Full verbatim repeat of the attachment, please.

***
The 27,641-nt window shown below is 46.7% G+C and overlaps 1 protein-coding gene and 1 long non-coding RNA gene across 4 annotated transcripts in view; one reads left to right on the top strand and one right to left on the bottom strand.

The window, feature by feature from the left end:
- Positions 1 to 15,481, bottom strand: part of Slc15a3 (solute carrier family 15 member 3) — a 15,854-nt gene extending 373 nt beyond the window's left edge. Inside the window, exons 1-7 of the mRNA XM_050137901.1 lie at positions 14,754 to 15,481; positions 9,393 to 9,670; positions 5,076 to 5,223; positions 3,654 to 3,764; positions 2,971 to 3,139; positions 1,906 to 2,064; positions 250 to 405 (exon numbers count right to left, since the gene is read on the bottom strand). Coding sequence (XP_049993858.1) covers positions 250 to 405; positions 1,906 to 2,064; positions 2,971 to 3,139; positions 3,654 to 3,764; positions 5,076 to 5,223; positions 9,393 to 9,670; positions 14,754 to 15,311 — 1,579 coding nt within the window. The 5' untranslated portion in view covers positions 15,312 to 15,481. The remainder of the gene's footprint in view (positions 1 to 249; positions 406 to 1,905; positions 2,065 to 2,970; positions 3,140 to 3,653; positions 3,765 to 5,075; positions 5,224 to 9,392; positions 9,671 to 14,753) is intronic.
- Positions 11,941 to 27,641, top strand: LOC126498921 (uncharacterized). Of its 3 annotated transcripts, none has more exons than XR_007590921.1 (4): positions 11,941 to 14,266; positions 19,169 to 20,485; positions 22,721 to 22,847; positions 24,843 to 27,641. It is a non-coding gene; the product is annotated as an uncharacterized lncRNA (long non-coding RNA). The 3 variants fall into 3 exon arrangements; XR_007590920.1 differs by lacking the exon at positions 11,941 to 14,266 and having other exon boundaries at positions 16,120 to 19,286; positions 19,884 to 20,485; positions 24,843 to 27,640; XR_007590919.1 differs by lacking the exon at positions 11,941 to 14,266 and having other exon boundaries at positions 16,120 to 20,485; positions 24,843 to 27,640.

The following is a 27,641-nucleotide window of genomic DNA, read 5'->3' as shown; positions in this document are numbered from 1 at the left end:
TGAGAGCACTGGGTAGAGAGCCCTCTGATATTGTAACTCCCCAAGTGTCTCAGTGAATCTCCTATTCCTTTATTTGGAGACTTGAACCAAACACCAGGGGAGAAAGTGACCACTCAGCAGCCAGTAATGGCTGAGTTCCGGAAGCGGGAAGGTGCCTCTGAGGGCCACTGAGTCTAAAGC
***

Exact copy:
The 27,641-nt window shown below is 46.7% G+C and overlaps 1 protein-coding gene and 1 long non-coding RNA gene across 4 annotated transcripts in view; one reads left to right on the top strand and one right to left on the bottom strand.

The window, feature by feature from the left end:
- Positions 1 to 15,481, bottom strand: part of Slc15a3 (solute carrier family 15 member 3) — a 15,854-nt gene extending 373 nt beyond the window's left edge. Inside the window, exons 1-7 of the mRNA XM_050137901.1 lie at positions 14,754 to 15,481; positions 9,393 to 9,670; positions 5,076 to 5,223; positions 3,654 to 3,764; positions 2,971 to 3,139; positions 1,906 to 2,064; positions 250 to 405 (exon numbers count right to left, since the gene is read on the bottom strand). Coding sequence (XP_049993858.1) covers positions 250 to 405; positions 1,906 to 2,064; positions 2,971 to 3,139; positions 3,654 to 3,764; positions 5,076 to 5,223; positions 9,393 to 9,670; positions 14,754 to 15,311 — 1,579 coding nt within the window. The 5' untranslated portion in view covers positions 15,312 to 15,481. The remainder of the gene's footprint in view (positions 1 to 249; positions 406 to 1,905; positions 2,065 to 2,970; positions 3,140 to 3,653; positions 3,765 to 5,075; positions 5,224 to 9,392; positions 9,671 to 14,753) is intronic.
- Positions 11,941 to 27,641, top strand: LOC126498921 (uncharacterized). Of its 3 annotated transcripts, none has more exons than XR_007590921.1 (4): positions 11,941 to 14,266; positions 19,169 to 20,485; positions 22,721 to 22,847; positions 24,843 to 27,641. It is a non-coding gene; the product is annotated as an uncharacterized lncRNA (long non-coding RNA). The 3 variants fall into 3 exon arrangements; XR_007590920.1 differs by lacking the exon at positions 11,941 to 14,266 and having other exon boundaries at positions 16,120 to 19,286; positions 19,884 to 20,485; positions 24,843 to 27,640; XR_007590919.1 differs by lacking the exon at positions 11,941 to 14,266 and having other exon boundaries at positions 16,120 to 20,485; positions 24,843 to 27,640.

The following is a 27,641-nucleotide window of genomic DNA, read 5'->3' as shown; positions in this document are numbered from 1 at the left end:
TGAGAGCACTGGGTAGAGAGCCCTCTGATATTGTAACTCCCCAAGTGTCTCAGTGAATCTCCTATTCCTTTATTTGGAGACTTGAACCAAACACCAGGGGAGAAAGTGACCACTCAGCAGCCAGTAATGGCTGAGTTCCGGAAGCGGGAAGGTGCCTCTGAGGGCCACTGAGTCTAAAGC